A huge area that still presents a challenge in the current EDI business is the lack of education around what EDI is, what it’s capable of, and what particular organizations can do with the EDI processes.
Most retailers have a good understanding of what EDI is on the technical level but not a very good understanding on the business level, like what kind of advantages can be gained through EDI. When EDI rushed into the market nearly 20 years ago everybody was excited and began implementing it with a clear vision of what it can achieve, but once it was implemented it kind of stalled in the technical environment in terms of what’s the next step after implementation.
The next step doesn’t start with the IT department; it starts with the business, and there is a huge need to educate all levels of the business on what should and can be done with EDI. Once business leaders have the tools and understanding of EDI they can bring it into their organization from a top-level perspective. Technology and EDI are changing rapidly and so are the use cases, so education is a must. It’s all about having the conversation, “what is possible with EDI?” and it’s a very important conversation to be had.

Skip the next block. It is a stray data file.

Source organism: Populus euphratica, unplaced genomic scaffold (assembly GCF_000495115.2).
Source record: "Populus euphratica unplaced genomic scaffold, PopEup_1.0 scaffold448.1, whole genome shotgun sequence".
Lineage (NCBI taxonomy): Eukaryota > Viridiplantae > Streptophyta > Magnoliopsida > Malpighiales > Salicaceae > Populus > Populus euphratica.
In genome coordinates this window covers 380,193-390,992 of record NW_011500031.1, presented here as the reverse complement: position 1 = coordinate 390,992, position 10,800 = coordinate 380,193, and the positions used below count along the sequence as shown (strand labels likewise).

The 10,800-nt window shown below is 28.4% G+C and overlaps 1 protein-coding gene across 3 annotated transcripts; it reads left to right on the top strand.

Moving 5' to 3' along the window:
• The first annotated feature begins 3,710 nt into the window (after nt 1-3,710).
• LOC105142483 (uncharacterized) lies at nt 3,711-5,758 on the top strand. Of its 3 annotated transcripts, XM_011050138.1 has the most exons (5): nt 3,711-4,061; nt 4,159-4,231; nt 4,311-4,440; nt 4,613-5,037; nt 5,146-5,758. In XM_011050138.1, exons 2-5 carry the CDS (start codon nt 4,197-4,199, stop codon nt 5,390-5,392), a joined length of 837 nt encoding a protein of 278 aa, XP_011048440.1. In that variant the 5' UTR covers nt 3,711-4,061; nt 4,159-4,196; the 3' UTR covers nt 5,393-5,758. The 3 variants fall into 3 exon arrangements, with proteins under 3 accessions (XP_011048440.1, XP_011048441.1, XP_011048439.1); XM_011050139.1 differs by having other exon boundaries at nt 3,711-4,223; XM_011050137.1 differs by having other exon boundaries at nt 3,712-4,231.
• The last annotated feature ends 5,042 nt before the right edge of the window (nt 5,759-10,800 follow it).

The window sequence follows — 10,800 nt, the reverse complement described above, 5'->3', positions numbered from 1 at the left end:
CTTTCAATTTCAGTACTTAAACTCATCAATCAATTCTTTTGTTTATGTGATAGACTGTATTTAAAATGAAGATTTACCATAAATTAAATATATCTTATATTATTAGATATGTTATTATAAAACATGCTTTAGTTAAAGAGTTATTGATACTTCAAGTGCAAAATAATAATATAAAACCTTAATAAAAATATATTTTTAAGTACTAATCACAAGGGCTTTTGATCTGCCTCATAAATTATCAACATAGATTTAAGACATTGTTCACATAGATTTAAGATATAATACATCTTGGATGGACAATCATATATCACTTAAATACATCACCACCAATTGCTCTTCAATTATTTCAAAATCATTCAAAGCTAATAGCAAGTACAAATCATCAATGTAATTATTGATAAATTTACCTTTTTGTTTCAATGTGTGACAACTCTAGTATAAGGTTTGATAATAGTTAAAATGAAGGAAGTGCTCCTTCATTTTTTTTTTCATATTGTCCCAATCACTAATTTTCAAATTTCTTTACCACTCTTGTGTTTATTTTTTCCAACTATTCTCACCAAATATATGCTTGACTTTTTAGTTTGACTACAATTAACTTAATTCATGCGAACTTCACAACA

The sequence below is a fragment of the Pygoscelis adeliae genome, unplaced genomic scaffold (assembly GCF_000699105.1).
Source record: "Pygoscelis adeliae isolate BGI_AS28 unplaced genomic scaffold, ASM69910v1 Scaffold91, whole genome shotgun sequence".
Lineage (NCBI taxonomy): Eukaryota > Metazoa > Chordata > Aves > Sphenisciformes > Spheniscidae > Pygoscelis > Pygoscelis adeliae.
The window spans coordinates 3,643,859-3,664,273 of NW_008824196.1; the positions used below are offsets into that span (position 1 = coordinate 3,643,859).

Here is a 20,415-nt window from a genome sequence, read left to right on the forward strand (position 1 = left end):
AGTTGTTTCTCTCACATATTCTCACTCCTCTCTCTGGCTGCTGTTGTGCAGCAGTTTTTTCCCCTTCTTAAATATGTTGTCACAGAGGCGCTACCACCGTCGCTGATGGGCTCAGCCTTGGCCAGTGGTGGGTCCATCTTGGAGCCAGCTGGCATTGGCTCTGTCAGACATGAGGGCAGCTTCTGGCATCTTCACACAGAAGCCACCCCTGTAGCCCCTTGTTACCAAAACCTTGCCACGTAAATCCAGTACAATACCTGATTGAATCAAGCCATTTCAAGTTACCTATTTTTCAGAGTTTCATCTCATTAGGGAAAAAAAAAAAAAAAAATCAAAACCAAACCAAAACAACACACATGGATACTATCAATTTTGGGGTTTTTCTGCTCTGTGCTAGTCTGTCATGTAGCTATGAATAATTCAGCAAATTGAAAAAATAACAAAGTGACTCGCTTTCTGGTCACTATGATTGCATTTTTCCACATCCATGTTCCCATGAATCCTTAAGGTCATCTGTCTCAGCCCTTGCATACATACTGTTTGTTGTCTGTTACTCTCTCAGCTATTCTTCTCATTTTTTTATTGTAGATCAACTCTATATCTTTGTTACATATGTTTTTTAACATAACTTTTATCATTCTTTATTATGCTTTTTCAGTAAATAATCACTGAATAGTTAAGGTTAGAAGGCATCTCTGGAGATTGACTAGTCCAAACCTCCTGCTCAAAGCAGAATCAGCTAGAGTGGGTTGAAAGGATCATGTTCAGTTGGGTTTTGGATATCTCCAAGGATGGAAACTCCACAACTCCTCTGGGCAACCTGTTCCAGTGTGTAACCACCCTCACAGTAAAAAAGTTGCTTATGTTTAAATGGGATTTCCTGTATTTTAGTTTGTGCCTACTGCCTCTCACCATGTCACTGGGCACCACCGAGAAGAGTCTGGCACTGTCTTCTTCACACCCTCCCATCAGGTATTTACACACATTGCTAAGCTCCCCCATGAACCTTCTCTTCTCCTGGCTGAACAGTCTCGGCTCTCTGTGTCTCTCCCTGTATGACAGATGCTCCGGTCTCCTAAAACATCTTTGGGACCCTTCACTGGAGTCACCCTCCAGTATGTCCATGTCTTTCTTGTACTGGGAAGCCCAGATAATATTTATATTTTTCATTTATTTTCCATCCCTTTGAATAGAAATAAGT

About the Author
Neel has held senior roles at various technology firms and is currently a Partner at SPICE Technology Group, Inc. Neel is a well recognized technologist within the North American Manufacturing, Retail & Distribution sectors. Amongst the early pioneers in the “cloud” computing market, Neel has been working since the nineties with customers across the globe to achieve technology-driven, quick-time-to-market capabilities for modern commerce and complex supply chains. He brings expertise in digital commerce, supply chain, analytics and in emerging information technologies that are propelling organizations towards new business models. Some of these technologies and their modern applications include “Internet of Things (IoT),” “The API Economy,” “The Sharing Economy” and collectively: “Industry 4.0”
Neel is the Program Chair & Board Member of the Council of Supply Chain Management Professionals (CSCMP – Toronto Roundtable). He is also the Chairperson of the Program Advisory Committee for Business Process Management at Sheridan Institute of Technology and Advanced Learning.